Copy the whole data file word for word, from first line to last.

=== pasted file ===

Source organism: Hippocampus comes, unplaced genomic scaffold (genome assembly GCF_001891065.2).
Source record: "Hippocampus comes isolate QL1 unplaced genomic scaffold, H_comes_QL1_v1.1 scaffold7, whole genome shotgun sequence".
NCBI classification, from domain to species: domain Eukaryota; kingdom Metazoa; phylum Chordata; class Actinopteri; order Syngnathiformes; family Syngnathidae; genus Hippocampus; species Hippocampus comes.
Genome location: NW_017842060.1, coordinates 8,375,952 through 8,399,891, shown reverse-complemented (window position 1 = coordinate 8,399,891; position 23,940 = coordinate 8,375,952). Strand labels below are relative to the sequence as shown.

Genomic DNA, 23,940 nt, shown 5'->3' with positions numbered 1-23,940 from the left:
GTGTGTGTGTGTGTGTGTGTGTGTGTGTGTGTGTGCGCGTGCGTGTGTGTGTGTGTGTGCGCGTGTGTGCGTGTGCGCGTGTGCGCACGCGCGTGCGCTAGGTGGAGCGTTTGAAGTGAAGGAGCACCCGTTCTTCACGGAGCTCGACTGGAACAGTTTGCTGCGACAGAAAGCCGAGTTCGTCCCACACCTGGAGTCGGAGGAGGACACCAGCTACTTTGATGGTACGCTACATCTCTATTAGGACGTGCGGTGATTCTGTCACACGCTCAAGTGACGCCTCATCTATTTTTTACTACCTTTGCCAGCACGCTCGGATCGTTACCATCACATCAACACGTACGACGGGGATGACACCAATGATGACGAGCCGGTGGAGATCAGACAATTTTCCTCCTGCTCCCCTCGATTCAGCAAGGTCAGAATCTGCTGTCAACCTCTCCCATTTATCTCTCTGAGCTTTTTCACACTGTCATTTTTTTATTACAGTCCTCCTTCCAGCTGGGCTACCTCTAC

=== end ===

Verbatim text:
Source organism: Hippocampus comes, unplaced genomic scaffold (genome assembly GCF_001891065.2).
Source record: "Hippocampus comes isolate QL1 unplaced genomic scaffold, H_comes_QL1_v1.1 scaffold7, whole genome shotgun sequence".
NCBI classification, from domain to species: domain Eukaryota; kingdom Metazoa; phylum Chordata; class Actinopteri; order Syngnathiformes; family Syngnathidae; genus Hippocampus; species Hippocampus comes.
Genome location: NW_017842060.1, coordinates 8,375,952 through 8,399,891, shown reverse-complemented (window position 1 = coordinate 8,399,891; position 23,940 = coordinate 8,375,952). Strand labels below are relative to the sequence as shown.

Genomic DNA, 23,940 nt, shown 5'->3' with positions numbered 1-23,940 from the left:
GTGTGTGTGTGTGTGTGTGTGTGTGTGTGTGTGTGCGCGTGCGTGTGTGTGTGTGTGTGCGCGTGTGTGCGTGTGCGCGTGTGCGCACGCGCGTGCGCTAGGTGGAGCGTTTGAAGTGAAGGAGCACCCGTTCTTCACGGAGCTCGACTGGAACAGTTTGCTGCGACAGAAAGCCGAGTTCGTCCCACACCTGGAGTCGGAGGAGGACACCAGCTACTTTGATGGTACGCTACATCTCTATTAGGACGTGCGGTGATTCTGTCACACGCTCAAGTGACGCCTCATCTATTTTTTACTACCTTTGCCAGCACGCTCGGATCGTTACCATCACATCAACACGTACGACGGGGATGACACCAATGATGACGAGCCGGTGGAGATCAGACAATTTTCCTCCTGCTCCCCTCGATTCAGCAAGGTCAGAATCTGCTGTCAACCTCTCCCATTTATCTCTCTGAGCTTTTTCACACTGTCATTTTTTTATTACAGTCCTCCTTCCAGCTGGGCTACCTCTAC